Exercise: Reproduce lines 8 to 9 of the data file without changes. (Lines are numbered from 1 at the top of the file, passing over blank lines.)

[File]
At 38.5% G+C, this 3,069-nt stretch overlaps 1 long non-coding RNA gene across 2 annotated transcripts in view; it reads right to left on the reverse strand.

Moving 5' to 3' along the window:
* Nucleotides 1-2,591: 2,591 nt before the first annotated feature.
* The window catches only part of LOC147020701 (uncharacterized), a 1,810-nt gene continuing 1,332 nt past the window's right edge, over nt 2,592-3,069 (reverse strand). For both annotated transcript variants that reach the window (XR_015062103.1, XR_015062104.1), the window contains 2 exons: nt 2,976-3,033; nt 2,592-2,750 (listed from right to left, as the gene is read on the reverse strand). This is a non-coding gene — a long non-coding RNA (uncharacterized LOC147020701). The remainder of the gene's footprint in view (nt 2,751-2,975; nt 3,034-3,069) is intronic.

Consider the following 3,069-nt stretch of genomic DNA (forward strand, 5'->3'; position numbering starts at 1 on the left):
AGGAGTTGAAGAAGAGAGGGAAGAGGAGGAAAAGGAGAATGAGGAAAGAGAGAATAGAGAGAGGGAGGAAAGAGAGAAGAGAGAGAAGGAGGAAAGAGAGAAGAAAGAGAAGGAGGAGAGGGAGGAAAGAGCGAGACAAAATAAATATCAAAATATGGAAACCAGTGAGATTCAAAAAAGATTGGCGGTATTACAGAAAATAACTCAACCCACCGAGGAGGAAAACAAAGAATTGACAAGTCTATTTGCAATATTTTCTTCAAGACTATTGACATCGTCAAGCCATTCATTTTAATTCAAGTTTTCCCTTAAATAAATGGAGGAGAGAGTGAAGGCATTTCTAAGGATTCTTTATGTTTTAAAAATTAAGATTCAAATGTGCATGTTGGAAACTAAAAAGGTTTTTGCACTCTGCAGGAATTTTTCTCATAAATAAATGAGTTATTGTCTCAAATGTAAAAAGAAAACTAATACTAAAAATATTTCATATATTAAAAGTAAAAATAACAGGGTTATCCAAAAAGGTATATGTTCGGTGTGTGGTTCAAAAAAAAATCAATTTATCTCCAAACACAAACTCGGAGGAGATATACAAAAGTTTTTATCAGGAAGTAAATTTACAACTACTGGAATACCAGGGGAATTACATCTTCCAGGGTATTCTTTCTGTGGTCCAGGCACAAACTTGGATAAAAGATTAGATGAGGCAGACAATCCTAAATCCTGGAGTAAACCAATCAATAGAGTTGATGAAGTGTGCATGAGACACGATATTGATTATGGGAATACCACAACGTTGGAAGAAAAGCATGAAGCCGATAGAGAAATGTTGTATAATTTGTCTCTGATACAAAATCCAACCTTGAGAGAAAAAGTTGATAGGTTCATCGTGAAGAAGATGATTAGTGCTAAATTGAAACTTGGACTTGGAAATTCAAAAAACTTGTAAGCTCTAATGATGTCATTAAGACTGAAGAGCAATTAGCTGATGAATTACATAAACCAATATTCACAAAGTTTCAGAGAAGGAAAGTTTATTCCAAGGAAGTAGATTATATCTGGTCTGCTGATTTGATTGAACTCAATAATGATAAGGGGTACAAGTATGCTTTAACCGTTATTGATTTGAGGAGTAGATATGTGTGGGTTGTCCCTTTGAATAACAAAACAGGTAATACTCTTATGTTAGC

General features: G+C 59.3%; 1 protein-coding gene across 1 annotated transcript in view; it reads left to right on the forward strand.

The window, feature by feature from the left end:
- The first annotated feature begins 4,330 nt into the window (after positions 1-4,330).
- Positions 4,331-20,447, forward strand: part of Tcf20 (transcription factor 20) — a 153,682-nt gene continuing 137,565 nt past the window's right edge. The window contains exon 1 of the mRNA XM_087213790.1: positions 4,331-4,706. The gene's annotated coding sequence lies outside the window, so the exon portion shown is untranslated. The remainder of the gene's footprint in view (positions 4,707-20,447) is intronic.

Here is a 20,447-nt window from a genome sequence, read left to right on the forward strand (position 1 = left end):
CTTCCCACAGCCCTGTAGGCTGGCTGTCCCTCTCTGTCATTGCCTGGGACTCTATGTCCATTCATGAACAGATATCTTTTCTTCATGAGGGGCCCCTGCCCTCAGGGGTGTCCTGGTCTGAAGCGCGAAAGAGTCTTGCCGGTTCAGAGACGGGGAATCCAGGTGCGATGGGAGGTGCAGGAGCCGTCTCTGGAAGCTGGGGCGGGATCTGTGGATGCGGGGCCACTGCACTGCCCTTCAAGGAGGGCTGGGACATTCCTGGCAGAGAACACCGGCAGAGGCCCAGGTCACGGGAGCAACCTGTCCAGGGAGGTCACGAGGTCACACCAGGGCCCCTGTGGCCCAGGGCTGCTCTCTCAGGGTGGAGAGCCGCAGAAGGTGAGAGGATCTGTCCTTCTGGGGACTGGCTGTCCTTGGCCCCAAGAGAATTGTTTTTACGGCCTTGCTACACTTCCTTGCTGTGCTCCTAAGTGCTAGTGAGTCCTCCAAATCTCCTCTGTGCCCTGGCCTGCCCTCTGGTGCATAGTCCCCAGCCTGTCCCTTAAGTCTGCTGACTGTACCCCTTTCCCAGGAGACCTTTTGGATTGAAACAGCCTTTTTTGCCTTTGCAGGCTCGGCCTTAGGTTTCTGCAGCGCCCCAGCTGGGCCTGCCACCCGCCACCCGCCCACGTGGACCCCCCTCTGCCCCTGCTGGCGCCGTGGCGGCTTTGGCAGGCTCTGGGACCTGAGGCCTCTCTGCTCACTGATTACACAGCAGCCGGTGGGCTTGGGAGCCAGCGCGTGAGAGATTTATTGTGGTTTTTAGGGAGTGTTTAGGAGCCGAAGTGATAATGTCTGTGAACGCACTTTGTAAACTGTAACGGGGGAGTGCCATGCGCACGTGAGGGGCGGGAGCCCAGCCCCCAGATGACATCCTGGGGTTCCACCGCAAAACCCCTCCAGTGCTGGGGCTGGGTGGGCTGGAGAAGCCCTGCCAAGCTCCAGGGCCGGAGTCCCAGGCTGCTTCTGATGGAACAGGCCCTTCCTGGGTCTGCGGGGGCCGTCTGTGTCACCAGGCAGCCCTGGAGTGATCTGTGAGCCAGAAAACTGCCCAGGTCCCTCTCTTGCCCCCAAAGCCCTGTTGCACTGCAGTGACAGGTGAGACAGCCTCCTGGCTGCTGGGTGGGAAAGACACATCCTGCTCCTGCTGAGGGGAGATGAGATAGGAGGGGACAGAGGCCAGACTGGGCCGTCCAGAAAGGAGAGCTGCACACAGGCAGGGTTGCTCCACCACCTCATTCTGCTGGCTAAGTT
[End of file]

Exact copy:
The window, feature by feature from the left end:
- The first annotated feature begins 4,330 nt into the window (after positions 1-4,330).